Lewis Township, Lycoming County, Pennsylvania

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Lewis Township is a township in Lycoming County, Pennsylvania, in the United States. The population was 1,139 at the 2000 census. It is part of the Williamsport, Pennsylvania Metropolitan Statistical Area.



Lewis Township was formed from part of Hepburn Township in 1835. It is named for Ellis Lewis who was the president judge of the local district court at the time. The township was expanded in on December 10, 1846 when part of Cascade Township was added to Lewis Township. This was done at the request of the residents of the area who geographically cut off from the rest of Cascade Township.

Lycoming Creek and the Sheshequin Path played an important role in the early history of Lewis Township. The path was a major Native American trail in that ran between two Native American villages: "French Margaret's Town" on the West Branch Susquehanna River (part of modern day Williamsport in Lycoming County) and "Sheshequin" on the North Branch of the Susquehanna River (modern day Ulster Township, in Bradford County). The path ran north and east along Lycoming Creek in Lycoming County and followed much of Towanda Creek in Bradford County. It was a shortcut between the two main branches of the Susquehanna River and was used by early settlers as well as Native Americans.[3]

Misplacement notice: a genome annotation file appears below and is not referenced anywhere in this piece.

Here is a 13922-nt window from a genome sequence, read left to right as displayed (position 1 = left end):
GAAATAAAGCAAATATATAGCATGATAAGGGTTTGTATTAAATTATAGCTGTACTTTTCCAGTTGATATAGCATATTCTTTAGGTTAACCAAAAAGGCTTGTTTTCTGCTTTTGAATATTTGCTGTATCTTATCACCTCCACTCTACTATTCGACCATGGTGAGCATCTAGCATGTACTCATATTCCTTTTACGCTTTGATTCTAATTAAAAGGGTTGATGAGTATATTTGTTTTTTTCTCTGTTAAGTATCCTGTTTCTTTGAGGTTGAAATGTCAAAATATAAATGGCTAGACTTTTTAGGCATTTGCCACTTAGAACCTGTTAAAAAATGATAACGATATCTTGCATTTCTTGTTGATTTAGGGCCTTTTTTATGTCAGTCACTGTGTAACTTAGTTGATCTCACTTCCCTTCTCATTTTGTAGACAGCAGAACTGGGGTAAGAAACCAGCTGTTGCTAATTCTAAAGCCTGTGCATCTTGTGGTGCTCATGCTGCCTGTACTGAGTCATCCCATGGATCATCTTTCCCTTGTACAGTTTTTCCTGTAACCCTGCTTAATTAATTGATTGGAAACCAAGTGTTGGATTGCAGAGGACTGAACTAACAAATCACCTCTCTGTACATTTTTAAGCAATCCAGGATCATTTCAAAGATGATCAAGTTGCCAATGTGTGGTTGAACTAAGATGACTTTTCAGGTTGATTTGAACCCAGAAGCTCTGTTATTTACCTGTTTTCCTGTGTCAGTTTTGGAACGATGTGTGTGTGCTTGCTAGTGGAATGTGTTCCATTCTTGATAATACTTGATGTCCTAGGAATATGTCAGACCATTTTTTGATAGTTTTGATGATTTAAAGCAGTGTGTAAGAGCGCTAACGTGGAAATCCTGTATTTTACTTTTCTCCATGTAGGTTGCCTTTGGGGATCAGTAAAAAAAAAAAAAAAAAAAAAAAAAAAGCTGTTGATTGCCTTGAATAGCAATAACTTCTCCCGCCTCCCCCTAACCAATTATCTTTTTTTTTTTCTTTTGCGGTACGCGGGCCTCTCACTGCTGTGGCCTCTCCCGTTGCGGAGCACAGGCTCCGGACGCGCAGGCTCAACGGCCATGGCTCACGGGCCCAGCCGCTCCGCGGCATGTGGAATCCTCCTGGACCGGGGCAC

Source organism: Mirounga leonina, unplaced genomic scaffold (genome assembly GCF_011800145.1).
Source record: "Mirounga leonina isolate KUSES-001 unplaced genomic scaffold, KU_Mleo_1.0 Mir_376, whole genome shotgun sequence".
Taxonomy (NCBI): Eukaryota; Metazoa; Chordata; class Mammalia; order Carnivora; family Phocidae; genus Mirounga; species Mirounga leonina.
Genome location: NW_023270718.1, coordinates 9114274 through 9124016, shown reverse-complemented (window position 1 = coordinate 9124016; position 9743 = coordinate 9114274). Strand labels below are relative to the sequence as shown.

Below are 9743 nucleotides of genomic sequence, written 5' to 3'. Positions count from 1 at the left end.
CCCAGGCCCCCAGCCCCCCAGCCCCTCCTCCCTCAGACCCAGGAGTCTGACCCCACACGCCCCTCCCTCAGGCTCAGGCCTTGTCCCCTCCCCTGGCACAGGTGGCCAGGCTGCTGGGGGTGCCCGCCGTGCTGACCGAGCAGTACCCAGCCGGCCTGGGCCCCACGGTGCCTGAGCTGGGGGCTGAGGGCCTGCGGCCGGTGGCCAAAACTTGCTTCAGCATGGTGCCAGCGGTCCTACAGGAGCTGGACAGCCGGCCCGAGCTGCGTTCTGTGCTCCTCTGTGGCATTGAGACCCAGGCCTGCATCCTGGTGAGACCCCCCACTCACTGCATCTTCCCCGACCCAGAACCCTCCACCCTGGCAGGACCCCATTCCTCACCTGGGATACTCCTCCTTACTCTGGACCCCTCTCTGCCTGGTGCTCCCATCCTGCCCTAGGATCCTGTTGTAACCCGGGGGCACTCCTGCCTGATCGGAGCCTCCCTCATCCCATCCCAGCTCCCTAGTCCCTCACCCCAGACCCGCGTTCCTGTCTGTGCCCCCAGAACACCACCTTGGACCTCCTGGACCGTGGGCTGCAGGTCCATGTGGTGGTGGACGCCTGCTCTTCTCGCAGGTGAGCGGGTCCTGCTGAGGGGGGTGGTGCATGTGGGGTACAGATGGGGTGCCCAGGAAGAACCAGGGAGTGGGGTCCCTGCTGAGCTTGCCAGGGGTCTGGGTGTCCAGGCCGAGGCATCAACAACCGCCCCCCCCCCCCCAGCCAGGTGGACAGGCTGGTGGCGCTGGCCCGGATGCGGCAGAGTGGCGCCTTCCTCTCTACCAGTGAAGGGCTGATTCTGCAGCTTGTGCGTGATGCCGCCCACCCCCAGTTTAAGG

Lycoming Creek which begins to the north of Lewis Township in McNett Township also served as a highway of sorts during the colonial era of Pennsylvania's history. The stream was used by early explorers and the Native Americans in the area as a means of travel. They were able to float their canoes down the creek and into the West Branch Susquehanna River. This mode of transportation was considerably faster than walking the path. Conrad Weiser guided Moravian missonaries along the creek and path to reach Onondaga the capital of the Iroquois Confederacy in 1737. Raiding parties of Indian warriors used the creek and path in 1770 when conducting attacks on the West Branch Susquehanna Valley strongholds of Fort Muncy and Fort Freeland. Colonel Thomas Hartley led the 6th Pennsylvania Regiment up the Sheshequin Path during the American Revolution. Hartley's expedition in 1778 preceded the Sullivan Expedition of 1779. Both Hartley and Sullivan were instrumental in claiming the frontier of Pennsylvania and New York for the forces of the Continental Army. As Hartley and his men passed through Lewis Township the Sheshequin path was widened. The widening of the path helped to open this area to settlement in the years following the Revolution.[4]

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